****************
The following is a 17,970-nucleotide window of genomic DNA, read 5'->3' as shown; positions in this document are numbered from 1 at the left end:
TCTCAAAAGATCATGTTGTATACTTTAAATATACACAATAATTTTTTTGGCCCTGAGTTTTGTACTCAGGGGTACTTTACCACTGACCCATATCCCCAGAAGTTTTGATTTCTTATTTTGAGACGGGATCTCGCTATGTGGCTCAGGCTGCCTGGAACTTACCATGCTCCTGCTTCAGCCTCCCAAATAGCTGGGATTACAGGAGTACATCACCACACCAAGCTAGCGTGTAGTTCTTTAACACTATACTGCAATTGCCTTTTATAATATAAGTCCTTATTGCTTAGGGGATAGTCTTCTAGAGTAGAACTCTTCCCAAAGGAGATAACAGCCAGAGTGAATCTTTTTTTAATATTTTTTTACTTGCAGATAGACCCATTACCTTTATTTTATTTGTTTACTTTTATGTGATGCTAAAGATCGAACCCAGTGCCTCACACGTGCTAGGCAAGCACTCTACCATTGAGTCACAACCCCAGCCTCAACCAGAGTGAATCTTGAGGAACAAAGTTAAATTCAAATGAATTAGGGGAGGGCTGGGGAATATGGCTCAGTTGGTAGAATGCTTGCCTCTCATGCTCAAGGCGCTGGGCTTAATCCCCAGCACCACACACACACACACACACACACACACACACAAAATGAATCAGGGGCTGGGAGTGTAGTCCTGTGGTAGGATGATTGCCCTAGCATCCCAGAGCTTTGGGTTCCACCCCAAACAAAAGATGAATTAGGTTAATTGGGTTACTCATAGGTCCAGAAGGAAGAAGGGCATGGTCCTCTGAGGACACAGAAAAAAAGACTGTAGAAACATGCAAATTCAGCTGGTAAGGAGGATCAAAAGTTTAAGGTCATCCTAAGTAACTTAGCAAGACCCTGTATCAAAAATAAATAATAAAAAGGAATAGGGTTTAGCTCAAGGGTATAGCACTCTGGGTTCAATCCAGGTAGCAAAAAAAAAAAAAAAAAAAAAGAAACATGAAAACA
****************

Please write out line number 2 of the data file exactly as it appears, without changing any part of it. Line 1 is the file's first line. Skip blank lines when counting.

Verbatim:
TCTCAAAAGATCATGTTGTATACTTTAAATATACACAATAATTTTTTTGGCCCTGAGTTTTGTACTCAGGGGTACTTTACCACTGACCCATATCCCCAGAAGTTTTGATTTCTTATTTTGAGACGGGATCTCGCTATGTGGCTCAGGCTGCCTGGAACTTACCATGCTCCTGCTTCAGCCTCCCAAATAGCTGGGATTACAGGAGTACATCACCACACCAAGCTAGCGTGTAGTTCTTTAACACTATACTGCAATTGCCTTTTATAATATAAGTCCTTATTGCTTAGGGGATAGTCTTCTAGAGTAGAACTCTTCCCAAAGGAGATAACAGCCAGAGTGAATCTTTTTTTAATATTTTTTTACTTGCAGATAGACCCATTACCTTTATTTTATTTGTTTACTTTTATGTGATGCTAAAGATCGAACCCAGTGCCTCACACGTGCTAGGCAAGCACTCTACCATTGAGTCACAACCCCAGCCTCAACCAGAGTGAATCTTGAGGAACAAAGTTAAATTCAAATGAATTAGGGGAGGGCTGGGGAATATGGCTCAGTTGGTAGAATGCTTGCCTCTCATGCTCAAGGCGCTGGGCTTAATCCCCAGCACCACACACACACACACACACACACACACACACAAAATGAATCAGGGGCTGGGAGTGTAGTCCTGTGGTAGGATGATTGCCCTAGCATCCCAGAGCTTTGGGTTCCACCCCAAACAAAAGATGAATTAGGTTAATTGGGTTACTCATAGGTCCAGAAGGAAGAAGGGCATGGTCCTCTGAGGACACAGAAAAAAAGACTGTAGAAACATGCAAATTCAGCTGGTAAGGAGGATCAAAAGTTTAAGGTCATCCTAAGTAACTTAGCAAGACCCTGTATCAAAAATAAATAATAAAAAGGAATAGGGTTTAGCTCAAGGGTATAGCACTCTGGGTTCAATCCAGGTAGCAAAAAAAAAAAAAAAAAAAAAGAAACATGAAAACA